Italy is a potent reminder of just how fragile the prospects of the eurozone remain. Although often ignored, Italy boasts a strong manufacturing sector, high exports, and low levels of private debt. However, decades of low growth and high unemployment have resulted in stagnant incomes, rising public dissatisfaction, and the feeling that middle class security is becoming almost impossible to achieve. The second highest public debt in Europe, second only to Greece, limits the potential of any Italian government to raise public spending in an effort to stimulate growth. Domestic reforms of the Italian economy have, even in the most sympathetic reading of the situation, been piecemeal and wholly insufficient.
The Views of Eurozone Reform Are Still Based on National Interests
The reaction of Brussels, and indeed the financial markets, to the formation of the new Italian government highlights a clear understanding of how any economic instability in Rome could reverberate throughout the remainder of the eurozone. Put simply, the “doomed loop” between banks and governments remains, Banking Union remains unfinished, and any banking failure in Italy could in turn collapse the entire eurozone financial system. These possibilities should provide a renewed impetus to the EU to further develop eurozone governance as quickly as possible.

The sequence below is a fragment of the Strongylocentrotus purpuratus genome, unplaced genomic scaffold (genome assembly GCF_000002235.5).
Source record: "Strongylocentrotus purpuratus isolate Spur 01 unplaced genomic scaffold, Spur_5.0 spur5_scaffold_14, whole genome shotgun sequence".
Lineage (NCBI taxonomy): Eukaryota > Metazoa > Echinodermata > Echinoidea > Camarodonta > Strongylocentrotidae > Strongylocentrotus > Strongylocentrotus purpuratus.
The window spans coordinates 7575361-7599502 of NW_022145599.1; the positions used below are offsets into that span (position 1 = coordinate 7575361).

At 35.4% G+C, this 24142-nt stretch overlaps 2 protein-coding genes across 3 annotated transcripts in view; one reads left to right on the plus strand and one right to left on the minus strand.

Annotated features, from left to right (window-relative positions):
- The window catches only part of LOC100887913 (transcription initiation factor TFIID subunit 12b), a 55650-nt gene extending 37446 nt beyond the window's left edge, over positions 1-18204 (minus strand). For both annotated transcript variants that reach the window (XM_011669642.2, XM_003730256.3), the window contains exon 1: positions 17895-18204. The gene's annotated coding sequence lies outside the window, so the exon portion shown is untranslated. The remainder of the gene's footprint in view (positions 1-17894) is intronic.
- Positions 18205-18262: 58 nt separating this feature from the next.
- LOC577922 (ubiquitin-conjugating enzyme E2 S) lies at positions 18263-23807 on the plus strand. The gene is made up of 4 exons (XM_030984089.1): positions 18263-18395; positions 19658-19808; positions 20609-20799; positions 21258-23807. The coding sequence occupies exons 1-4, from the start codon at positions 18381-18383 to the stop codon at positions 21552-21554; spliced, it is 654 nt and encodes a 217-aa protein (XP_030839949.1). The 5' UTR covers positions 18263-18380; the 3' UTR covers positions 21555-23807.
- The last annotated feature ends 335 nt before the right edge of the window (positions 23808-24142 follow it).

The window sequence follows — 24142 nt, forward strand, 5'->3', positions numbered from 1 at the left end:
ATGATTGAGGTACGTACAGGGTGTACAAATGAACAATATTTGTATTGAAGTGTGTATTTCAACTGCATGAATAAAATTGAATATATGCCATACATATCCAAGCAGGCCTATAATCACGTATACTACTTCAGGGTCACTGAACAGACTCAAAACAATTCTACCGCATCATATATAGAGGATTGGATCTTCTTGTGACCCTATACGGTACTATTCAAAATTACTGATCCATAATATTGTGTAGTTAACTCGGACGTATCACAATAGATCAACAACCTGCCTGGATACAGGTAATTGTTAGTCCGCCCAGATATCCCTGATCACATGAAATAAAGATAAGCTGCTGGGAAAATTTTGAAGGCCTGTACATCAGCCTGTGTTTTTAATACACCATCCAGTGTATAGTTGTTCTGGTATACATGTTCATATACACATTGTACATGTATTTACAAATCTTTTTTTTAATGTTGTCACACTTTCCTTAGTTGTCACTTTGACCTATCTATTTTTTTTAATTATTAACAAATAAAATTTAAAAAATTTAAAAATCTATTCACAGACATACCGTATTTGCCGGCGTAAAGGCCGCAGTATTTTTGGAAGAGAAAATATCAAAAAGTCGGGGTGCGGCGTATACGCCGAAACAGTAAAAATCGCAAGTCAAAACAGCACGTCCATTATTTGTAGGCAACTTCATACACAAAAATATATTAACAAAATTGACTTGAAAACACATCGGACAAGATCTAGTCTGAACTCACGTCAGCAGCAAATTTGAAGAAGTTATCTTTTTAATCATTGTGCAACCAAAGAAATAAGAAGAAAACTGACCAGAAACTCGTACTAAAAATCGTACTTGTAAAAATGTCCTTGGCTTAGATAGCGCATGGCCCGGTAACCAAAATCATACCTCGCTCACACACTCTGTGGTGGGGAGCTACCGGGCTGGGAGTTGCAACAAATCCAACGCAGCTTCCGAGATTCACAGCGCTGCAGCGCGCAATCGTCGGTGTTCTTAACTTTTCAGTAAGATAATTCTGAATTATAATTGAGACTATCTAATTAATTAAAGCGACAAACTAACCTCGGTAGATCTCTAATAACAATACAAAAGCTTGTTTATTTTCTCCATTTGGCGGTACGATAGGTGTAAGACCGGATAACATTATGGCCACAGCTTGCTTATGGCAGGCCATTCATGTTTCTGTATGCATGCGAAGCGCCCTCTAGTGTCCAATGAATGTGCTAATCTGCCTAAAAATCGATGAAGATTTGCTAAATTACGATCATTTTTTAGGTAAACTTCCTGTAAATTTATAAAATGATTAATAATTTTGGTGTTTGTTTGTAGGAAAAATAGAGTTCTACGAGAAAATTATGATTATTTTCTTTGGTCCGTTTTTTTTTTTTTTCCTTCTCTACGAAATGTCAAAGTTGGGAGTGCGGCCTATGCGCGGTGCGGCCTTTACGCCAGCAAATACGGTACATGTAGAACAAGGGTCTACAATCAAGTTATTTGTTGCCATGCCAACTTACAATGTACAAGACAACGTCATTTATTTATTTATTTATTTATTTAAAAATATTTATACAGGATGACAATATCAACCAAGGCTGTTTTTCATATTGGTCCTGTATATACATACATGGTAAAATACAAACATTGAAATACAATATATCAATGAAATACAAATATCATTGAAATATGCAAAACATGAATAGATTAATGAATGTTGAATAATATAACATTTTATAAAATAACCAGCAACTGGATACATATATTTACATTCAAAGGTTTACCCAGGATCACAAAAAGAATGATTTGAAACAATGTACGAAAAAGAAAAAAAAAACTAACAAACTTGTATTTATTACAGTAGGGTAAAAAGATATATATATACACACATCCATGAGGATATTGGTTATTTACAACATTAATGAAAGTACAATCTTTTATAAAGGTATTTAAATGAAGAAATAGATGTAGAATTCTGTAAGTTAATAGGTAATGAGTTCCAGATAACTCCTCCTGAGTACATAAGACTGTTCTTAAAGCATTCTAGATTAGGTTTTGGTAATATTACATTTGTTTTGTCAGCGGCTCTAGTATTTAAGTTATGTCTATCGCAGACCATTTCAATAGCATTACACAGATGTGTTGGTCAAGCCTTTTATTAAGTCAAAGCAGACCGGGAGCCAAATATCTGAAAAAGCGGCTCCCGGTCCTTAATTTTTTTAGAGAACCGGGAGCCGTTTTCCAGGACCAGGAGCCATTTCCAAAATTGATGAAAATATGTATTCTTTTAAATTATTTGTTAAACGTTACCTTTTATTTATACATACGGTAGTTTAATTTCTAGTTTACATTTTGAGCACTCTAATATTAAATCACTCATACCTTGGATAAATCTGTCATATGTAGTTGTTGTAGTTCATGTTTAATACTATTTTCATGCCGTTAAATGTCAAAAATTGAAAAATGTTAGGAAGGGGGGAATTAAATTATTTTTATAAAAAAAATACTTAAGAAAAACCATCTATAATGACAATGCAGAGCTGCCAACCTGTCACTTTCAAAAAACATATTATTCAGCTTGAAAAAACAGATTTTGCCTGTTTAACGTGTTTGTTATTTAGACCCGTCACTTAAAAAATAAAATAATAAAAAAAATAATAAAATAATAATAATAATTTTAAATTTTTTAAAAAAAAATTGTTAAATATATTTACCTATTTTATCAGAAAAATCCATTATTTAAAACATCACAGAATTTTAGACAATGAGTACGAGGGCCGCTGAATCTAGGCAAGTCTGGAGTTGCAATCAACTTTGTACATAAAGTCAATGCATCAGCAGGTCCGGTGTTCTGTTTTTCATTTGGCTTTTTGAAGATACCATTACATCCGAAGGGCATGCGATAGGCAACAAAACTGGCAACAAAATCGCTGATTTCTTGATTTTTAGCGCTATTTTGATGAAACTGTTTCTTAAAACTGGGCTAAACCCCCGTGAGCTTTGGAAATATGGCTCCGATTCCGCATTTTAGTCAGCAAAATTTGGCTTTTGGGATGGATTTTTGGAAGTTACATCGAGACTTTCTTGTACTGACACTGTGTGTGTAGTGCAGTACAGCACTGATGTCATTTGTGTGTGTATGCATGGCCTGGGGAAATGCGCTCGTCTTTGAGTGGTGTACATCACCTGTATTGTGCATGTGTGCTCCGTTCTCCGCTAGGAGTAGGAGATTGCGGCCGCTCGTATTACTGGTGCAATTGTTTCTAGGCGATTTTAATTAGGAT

Unfortunately, as the response to President Macron’s proposals shows, member states’ views of eurozone reform are still largely based on national interests. In addition, the formation of an agreed Franco-German position on the euro will likely be a compromise on both sides, as evidenced by Chancellor Merkel’s recent comments. Such proposals will also require support from other member states, many of whom have divergent objectives when it comes to economic governance. One can only hope that this need for consensus does not impede, rather than facilitate, a more sustainable eurozone in the future.
Solidarity, of course, is fine as a political speaking point, but rather less so if it potentially involves significant sums of actual money.
The decision-making process in Brussels is further complicated by ongoing negotiations on the next EU budget. Known as the Multi-Annual Financial Framework (MFF) it will cover the period from 2021-2027. However, as with all financial issues in Brussels, achieving an agreed framework is likely to take another 12 to 18 months to achieve. Although, in light of Britain’s exit from the EU, there is some hope that agreement—even broad in nature—might be achieved by the European elections in May 2019. The European Commission’s key proposals—a bigger budget (meaning larger contributions from net contributors), and a shift from the traditional areas of agriculture and cohesion policy towards external border control, innovation, and the digital economy—represent an attempt to gently nudge the EU budget into the 21st century. It also attempts to draw unity from member states on the issue of strengthening common external borders in light of the divisions resulting from the ongoing migrant crisis.
Inclusivity and Equality between EU Member States